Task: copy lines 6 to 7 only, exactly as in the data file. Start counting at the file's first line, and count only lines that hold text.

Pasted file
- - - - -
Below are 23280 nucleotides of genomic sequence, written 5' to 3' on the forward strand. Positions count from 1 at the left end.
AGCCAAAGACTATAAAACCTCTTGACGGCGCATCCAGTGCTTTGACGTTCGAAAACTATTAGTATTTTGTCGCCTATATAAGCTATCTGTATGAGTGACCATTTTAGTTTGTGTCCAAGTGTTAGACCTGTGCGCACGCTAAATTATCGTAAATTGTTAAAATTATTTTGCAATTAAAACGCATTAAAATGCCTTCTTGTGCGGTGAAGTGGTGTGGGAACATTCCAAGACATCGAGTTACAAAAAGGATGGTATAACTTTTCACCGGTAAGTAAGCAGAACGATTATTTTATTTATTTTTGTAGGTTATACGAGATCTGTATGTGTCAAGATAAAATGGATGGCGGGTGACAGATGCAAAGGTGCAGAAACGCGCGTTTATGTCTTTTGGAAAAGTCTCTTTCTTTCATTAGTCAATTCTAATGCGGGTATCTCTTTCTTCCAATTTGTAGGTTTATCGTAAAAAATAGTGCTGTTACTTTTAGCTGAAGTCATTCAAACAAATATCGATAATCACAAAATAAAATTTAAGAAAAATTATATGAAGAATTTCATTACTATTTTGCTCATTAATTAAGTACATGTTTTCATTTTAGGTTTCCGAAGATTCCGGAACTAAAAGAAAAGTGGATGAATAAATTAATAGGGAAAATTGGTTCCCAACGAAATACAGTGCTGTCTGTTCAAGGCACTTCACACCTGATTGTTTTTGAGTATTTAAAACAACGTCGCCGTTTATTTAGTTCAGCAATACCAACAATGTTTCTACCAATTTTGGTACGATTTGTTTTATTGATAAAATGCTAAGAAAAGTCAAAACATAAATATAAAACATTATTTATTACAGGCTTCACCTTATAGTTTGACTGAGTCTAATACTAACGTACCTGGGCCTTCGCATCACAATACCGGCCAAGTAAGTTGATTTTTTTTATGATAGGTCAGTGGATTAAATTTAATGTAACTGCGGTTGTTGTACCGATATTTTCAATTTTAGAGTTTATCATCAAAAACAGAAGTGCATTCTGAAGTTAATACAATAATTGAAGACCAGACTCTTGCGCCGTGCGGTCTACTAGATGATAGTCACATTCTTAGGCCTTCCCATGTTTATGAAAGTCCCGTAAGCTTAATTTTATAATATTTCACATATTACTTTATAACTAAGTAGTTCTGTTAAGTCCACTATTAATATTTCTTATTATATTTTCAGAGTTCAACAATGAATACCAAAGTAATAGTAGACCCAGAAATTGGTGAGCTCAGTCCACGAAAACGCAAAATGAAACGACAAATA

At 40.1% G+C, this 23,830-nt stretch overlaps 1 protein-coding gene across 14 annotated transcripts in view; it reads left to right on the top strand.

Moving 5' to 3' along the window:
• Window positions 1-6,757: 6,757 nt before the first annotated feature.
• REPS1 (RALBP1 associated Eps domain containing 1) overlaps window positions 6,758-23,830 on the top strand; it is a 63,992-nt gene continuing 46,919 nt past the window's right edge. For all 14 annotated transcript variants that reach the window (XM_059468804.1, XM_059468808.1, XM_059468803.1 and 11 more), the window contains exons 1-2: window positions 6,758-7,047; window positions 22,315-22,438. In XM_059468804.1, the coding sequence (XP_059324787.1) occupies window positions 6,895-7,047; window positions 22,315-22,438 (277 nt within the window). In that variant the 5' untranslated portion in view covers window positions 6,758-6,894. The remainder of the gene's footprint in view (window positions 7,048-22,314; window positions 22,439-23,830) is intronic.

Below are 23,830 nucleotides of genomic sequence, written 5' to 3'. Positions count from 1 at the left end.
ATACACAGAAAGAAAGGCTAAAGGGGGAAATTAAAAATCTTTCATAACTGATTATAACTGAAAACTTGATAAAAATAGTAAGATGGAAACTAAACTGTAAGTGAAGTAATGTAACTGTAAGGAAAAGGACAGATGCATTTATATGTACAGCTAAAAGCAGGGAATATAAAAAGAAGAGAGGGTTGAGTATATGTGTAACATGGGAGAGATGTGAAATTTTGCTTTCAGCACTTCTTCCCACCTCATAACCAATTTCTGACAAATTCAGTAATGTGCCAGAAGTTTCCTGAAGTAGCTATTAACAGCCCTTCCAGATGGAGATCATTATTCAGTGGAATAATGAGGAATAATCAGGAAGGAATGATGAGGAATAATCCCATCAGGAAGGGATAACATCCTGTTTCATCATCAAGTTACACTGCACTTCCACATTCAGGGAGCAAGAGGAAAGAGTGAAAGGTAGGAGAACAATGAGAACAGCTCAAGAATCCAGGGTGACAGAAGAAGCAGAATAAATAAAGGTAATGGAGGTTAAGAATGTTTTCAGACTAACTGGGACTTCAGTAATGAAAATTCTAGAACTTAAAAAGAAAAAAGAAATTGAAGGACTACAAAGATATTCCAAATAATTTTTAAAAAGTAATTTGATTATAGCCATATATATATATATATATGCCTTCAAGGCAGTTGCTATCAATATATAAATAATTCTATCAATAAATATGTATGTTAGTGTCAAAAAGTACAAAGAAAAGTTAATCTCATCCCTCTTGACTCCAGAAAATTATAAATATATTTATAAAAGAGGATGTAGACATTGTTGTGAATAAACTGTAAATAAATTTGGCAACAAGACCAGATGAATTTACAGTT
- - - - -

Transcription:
• REPS1 (RALBP1 associated Eps domain containing 1) overlaps window positions 6,758-23,830 on the top strand; it is a 63,992-nt gene continuing 46,919 nt past the window's right edge. For all 14 annotated transcript variants that reach the window (XM_059468804.1, XM_059468808.1, XM_059468803.1 and 11 more), the window contains exons 1-2: window positions 6,758-7,047; window positions 22,315-22,438. In XM_059468804.1, the coding sequence (XP_059324787.1) occupies window positions 6,895-7,047; window positions 22,315-22,438 (277 nt within the window). In that variant the 5' untranslated portion in view covers window positions 6,758-6,894. The remainder of the gene's footprint in view (window positions 7,048-22,314; window positions 22,439-23,830) is intronic.

Below are 23,830 nucleotides of genomic sequence, written 5' to 3'. Positions count from 1 at the left end.